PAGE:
IMPACTS OF CLIMATE CHANGE ON WATER RESOURCES IN HAWAI‘I

Pacific Islands Development Program, East-West Center With Support From Center for Pacific Islands Studies, University of Hawai‘i

News Release

Center for Island Climate Adaptation and Policy Honolulu, Hawai‘i

April 16, 2012

The Center for Island Climate Adaptation and Policy (ICAP), at the University of Hawai‘i Sea Grant College Program, recently published Water Resources and Climate Change Adaptation in Hawai‘i: Adaptive Tools in the Current Law and Policy Framework (http://icap.seagrant.soest.hawaii.edu/icap-publications). The white paper aims to enhance climate change adaptation for water resources throughout the state.

"We can already see some of the effects of climate change in our islands. Trade wind inversion, for example, is decreasing the occurrence of rainfall, yet at the same time we are experiencing increasing rain intensity. Practical tools such as the Hawai‘i Water Plan can account for climate change and better ensure that our island communities’ water needs are met both today and in the future," says ICAP director Maxine Burkett. Climate change patterns including declining rainfall, reduced stream flow, increasing air temperature, and rising sea level also pose serious risks to Hawai‘i’s groundwater and surface water resources.

The white paper identifies and analyzes twelve adaptive policy and planning, regulatory, and market-based tools that state and local decision-makers could use to build resiliency and reduce vulnerability to climate change impacts. The white paper also examines the Hawai‘i Constitution and the public trust doctrine, which provide a foundation for Hawai‘i’s water law and policy framework and require long-term protection and conservation of water resources.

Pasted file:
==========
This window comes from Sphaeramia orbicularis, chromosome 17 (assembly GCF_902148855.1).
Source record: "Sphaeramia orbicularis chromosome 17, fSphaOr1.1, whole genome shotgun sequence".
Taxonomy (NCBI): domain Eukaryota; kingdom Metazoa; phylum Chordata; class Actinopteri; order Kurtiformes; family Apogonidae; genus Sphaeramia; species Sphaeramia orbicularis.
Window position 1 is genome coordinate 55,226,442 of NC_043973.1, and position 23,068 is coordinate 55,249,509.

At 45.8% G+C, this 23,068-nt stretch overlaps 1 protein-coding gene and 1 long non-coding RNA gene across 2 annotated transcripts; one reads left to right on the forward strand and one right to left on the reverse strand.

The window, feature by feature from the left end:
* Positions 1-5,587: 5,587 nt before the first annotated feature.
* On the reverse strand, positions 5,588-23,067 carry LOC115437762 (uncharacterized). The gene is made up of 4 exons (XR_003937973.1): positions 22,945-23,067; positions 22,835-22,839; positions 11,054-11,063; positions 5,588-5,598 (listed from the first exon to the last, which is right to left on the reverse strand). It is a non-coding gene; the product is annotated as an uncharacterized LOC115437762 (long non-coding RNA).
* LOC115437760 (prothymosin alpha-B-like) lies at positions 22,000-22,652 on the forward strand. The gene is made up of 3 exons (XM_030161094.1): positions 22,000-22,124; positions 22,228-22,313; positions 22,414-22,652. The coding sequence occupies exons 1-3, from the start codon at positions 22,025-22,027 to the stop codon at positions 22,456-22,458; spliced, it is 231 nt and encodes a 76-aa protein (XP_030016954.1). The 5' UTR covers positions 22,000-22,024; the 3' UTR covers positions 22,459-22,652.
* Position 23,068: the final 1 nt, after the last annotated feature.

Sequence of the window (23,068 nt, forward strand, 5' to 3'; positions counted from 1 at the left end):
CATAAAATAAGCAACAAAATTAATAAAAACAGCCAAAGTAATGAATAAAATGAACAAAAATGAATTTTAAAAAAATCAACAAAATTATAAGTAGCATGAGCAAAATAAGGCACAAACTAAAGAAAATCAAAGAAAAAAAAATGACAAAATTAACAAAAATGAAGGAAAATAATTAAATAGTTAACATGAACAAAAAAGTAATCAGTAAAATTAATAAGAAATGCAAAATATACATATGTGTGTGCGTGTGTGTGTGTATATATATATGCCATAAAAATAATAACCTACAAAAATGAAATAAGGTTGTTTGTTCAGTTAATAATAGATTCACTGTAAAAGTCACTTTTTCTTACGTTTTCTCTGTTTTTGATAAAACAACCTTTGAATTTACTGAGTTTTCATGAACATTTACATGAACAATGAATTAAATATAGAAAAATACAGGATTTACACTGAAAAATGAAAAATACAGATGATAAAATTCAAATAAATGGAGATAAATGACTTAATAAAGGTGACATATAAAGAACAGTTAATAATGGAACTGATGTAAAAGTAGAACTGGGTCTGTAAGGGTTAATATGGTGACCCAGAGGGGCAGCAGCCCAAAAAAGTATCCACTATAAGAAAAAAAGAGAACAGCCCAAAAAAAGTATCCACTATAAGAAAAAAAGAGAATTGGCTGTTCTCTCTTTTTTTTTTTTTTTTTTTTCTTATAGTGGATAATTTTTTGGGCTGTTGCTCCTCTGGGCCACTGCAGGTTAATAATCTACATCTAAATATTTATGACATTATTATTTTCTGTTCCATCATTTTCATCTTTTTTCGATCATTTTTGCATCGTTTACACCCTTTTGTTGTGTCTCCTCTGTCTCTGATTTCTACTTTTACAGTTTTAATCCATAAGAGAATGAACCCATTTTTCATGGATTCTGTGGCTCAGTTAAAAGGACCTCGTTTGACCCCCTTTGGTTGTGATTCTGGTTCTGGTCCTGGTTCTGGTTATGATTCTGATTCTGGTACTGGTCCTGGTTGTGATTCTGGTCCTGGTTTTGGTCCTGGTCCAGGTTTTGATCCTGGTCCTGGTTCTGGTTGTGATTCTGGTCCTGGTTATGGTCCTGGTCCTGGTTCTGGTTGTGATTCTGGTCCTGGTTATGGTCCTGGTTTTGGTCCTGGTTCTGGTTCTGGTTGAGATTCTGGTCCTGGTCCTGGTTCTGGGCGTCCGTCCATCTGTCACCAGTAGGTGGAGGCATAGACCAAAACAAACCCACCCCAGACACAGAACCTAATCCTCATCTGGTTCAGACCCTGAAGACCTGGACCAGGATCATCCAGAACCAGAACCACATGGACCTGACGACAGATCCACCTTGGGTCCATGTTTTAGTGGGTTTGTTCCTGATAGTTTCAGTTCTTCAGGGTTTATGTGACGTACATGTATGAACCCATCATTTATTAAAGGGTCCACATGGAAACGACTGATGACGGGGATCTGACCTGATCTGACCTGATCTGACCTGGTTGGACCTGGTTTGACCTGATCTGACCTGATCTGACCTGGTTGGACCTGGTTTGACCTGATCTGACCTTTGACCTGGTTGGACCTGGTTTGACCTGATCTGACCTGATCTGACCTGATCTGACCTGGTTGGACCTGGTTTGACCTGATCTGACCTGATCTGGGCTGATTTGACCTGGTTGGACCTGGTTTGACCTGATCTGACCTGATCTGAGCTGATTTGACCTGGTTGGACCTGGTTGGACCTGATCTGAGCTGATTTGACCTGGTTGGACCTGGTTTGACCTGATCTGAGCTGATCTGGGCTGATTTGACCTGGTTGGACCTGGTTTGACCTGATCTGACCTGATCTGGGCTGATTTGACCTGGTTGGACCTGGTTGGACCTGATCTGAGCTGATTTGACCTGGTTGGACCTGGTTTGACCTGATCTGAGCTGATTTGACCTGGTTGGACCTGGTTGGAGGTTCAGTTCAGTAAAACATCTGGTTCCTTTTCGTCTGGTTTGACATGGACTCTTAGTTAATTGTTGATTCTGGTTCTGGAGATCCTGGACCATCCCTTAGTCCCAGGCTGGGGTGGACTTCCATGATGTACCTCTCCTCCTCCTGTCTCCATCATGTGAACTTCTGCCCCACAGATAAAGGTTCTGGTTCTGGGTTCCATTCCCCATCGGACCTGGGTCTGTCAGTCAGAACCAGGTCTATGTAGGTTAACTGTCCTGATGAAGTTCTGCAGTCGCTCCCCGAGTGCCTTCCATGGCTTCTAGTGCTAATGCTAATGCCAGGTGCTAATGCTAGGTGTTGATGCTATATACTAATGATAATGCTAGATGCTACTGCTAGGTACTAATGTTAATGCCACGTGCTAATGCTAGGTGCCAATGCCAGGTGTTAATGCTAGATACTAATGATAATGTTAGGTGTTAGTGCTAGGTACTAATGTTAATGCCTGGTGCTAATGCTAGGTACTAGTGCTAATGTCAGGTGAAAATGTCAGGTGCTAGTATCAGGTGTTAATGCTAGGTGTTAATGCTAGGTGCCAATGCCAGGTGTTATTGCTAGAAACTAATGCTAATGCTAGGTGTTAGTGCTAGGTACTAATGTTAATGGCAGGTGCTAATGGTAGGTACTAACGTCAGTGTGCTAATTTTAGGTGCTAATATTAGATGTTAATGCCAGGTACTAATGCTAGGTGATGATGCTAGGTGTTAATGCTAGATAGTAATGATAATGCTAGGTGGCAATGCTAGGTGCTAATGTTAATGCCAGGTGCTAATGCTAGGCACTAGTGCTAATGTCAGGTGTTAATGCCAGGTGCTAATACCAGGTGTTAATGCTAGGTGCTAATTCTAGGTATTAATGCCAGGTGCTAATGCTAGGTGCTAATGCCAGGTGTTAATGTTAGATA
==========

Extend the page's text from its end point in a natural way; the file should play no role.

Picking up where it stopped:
ICAP will convene stakeholder workshops to present its findings, encourage feedback, and identify next steps for implementing the tools for Hawai‘i’s unique communities. For more information, please visit www.islandclimate.org or call (808) 956-2865.

The National Oceanic and Atmospheric Administration (NOAA) provided support for the project, a collaboration between ICAP and the Pacific Regional Integrated Sciences and Assessments (Pacific RISA) Program at the East-West Center.

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